The end of the Operation Family Secrets trial in Chicago has also brought an end to one of the government's secret weapons against the mob.
The secret weapon has a name: John Scully.
For 25 years, Mr. Scully has been a gangbuster for the United States attorney in Chicago, a workhorse prosecutor who put away dozens of organized crime figures with piercing arguments, a devotion to justice and a gentlemanly style.
Scully timed his retirement for the end of the Family Secrets trial last week. He talked with the I-Team about the case and his career.
"The family secrets trail that just ended, was that the highlight of your career, would you say?" ABC7's Chuck Goudie asked.
"Yes," Scully answered. John Scully is a man of few words, maybe because those he does speak carry so much weight.
Just ask Joey "The Clown" Lombardo, Frank "The Breeze" Calabrese and "Little Jimmy" Marcello, three of the Chicago Outfit bosses who Scully helped to convict last month of their roles in decades of criminal rackets and eleven long-unsolved gangland murders.
"There have been very few mob murders solved over the years," Scully said. "This is the result of the work of an awful a lot of people for an awful long period of time, resulted in basically in the solving of a number of cases."
After the Family Secrets victory last week, Scully's retirement was one of the first things they noted. "I can't think of retiring on a higher note," said Pat fitzgerald, U.S. Attorney.
Sixty-year old Scully is a South Sider who graduated from De LaSalle High School. He attended the Naval Academy and was assigned to ship duty during the Vietnam War aboard the U.S.S. Hull, a destroyer that put Captain Scully right off the coast of Vietnam for months.
When Scully received his law degree from the University of San Diego after the war, his enemies changed, from the North Vietnamese to North Side Chicago mobsters and their outfit brethren on 26th Street, from Grand Avenue, Cicero and Elmwood Park.
In 1993, Scully prosecuted the On Leong gambling ring based in Chinatown, a major case that exposed payoffs to the mob, Chicago police and even a Cook County judge.
Five years ago, he took down William Hanhardt, the once-successful chief of detectives for the Chicago police. Hanhardt was sentenced to 15 years for operating a nationwide jewelry theft ring, and he was an outfit operative with a badge.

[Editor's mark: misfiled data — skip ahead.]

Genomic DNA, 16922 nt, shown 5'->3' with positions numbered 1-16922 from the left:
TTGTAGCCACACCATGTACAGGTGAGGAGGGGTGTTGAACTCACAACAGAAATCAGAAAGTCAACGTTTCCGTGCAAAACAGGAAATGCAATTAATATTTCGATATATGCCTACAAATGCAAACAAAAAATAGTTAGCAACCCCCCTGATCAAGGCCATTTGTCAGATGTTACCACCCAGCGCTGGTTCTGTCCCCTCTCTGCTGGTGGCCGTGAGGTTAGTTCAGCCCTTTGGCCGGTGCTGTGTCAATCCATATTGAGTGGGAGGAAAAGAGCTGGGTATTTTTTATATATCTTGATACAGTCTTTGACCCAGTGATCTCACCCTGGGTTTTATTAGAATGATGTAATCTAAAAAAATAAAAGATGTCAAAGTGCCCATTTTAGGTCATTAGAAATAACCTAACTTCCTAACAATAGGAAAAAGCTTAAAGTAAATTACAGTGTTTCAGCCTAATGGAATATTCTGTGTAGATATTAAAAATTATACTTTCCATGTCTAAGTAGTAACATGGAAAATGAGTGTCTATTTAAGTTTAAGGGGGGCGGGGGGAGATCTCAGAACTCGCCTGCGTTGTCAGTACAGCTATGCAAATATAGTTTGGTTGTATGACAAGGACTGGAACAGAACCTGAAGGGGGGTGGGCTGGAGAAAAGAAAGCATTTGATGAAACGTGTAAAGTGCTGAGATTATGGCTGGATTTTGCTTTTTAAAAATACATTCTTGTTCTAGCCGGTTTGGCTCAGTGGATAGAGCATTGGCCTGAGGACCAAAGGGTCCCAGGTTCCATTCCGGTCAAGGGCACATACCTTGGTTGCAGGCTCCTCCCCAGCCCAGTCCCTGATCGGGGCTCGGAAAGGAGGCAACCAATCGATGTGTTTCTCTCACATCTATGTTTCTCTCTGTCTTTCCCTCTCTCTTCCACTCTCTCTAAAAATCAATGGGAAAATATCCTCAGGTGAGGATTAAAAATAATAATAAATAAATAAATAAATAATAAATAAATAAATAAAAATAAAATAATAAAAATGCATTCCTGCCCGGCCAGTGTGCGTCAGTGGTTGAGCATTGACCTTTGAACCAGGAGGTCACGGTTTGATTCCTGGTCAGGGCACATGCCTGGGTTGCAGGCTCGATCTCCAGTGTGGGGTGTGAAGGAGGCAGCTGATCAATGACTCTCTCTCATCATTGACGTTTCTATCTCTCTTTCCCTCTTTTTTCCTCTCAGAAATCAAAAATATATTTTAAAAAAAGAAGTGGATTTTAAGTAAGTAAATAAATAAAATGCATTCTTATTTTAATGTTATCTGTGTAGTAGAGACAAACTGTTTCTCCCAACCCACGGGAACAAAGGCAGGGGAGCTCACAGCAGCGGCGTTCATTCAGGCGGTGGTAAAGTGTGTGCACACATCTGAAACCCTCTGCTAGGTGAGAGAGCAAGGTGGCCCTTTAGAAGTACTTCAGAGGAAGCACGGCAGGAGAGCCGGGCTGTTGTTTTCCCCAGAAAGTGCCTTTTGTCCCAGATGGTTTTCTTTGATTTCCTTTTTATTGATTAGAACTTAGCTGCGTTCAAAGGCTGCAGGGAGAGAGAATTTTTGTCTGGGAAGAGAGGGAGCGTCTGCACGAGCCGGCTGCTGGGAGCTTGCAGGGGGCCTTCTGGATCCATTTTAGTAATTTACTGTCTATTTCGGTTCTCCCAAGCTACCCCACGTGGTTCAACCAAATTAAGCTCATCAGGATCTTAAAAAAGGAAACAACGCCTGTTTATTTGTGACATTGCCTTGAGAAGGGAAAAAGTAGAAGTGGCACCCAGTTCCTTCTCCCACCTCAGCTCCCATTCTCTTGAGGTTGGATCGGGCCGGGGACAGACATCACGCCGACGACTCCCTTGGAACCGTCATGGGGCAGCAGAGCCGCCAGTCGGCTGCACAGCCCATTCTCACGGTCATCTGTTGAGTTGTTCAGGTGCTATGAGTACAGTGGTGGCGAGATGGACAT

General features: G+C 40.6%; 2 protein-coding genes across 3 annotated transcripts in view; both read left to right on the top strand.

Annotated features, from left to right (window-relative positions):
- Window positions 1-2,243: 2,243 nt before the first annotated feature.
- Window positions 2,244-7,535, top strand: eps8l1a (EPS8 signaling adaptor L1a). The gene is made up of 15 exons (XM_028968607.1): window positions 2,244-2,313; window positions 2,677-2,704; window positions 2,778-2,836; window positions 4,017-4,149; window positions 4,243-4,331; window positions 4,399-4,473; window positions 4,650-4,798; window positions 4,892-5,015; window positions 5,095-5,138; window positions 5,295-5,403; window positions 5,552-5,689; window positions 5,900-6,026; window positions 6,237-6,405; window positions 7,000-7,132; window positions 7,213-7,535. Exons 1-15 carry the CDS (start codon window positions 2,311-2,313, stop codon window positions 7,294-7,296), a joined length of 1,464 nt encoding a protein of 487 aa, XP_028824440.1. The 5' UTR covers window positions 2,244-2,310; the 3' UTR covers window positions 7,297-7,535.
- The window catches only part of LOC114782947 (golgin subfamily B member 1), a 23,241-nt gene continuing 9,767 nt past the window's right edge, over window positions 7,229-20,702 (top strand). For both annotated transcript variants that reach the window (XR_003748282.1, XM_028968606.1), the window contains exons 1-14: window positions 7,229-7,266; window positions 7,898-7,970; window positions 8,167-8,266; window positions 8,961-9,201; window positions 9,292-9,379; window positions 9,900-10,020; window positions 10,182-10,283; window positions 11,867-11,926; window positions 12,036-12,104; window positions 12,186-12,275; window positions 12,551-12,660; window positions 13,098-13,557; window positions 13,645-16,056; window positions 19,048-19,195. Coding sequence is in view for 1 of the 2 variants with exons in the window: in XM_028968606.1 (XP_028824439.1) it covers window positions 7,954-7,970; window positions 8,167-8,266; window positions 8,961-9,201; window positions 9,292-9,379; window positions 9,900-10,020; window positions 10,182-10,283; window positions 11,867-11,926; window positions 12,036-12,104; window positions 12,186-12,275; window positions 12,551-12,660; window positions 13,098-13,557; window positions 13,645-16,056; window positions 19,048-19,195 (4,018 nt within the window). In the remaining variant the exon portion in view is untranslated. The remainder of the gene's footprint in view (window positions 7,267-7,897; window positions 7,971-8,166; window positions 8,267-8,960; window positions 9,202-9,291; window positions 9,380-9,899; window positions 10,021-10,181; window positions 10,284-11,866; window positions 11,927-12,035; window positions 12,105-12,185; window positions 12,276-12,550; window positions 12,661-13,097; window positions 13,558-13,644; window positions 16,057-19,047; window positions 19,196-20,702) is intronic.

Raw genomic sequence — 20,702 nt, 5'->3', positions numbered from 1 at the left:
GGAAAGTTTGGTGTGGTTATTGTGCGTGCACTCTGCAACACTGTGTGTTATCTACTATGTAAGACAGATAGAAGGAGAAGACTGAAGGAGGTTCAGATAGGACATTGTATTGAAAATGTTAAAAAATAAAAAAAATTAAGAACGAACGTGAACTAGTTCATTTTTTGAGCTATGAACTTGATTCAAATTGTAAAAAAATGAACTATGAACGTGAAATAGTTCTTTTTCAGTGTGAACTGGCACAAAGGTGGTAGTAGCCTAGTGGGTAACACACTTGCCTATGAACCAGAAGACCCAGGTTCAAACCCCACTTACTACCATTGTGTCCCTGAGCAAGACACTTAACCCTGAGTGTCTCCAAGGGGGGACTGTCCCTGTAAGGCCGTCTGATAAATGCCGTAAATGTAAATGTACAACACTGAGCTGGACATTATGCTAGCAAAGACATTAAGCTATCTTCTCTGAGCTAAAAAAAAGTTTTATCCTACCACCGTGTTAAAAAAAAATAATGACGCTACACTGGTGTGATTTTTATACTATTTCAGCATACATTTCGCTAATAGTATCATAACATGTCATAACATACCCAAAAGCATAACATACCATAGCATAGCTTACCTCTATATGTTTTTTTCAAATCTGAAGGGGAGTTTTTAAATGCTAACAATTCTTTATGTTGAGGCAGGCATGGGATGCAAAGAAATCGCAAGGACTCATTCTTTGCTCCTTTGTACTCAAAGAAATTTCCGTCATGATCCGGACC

"A perfect cop in the mind of an awful amount of people. He cleared so many cases and did police work that resulted in a number of people being prosecuted and being prosecuted legitimately," Scully said. "He just never took his skills against the Chicago Outfit."
At the time Hanhardt went to prison, Scully was already working on a cloak-and-dagger investigation targeting the upper crust of the outfit.
It began with a letter from Frank Calabrese Jr., son of mob boss "Frank the Breeze." It was a letter so secret that Scully's long-time trial partner, Mitch Mars, didn't reveal it to others in the office for months.
"What was the danger at that point?" Goudie asked.
"Frank Jr. was cooperating, and it was going to be against his father who was a killer in the Chicago mob," Scully answered.
In 2002, with Frank Jr. still undercover, his uncle Nick Calabrese stunned prosecutors by offering to cooperate as well, admitting that he had committed at least 14 mob hits. "There was not the realization on the part on our office or the FBI that he had been involved with murders," Scully said.
Scully said he is amazed that murderer Joey "the Clown" Lombardo took the witness stand and tried to talk his way out of the charges.
"As you sat there and looked at him, could you get the clown image out of your head?" Goudie asked. "No, I didn't have the image of Joey 'The Clown,' I had the image of Danny Seifert," Scully said.
Seifert was the Bensenville business owner that Lombardo murdered in 1974 to prevent him from testifying in a case that Scully had assisted.
"Did you feel threatened by these people?" Goudie asked.
" No, that has never been a part of the Chicago outfit's background, at least in recent years, over the last 30 or 40 years& going after agents, going after prosecutors, going after police officers," Scully said.
Scully's retirement became effective while the jury was deliberating. He was given special permission to remain at the government table. Then when the verdicts came in, he packed up and went home.
Scully said he has no plans for the big salaries that some of his colleagues receive after retiring to private practice. He plans to spend time with his grandchildren.
Thanks to Chuck Goudie
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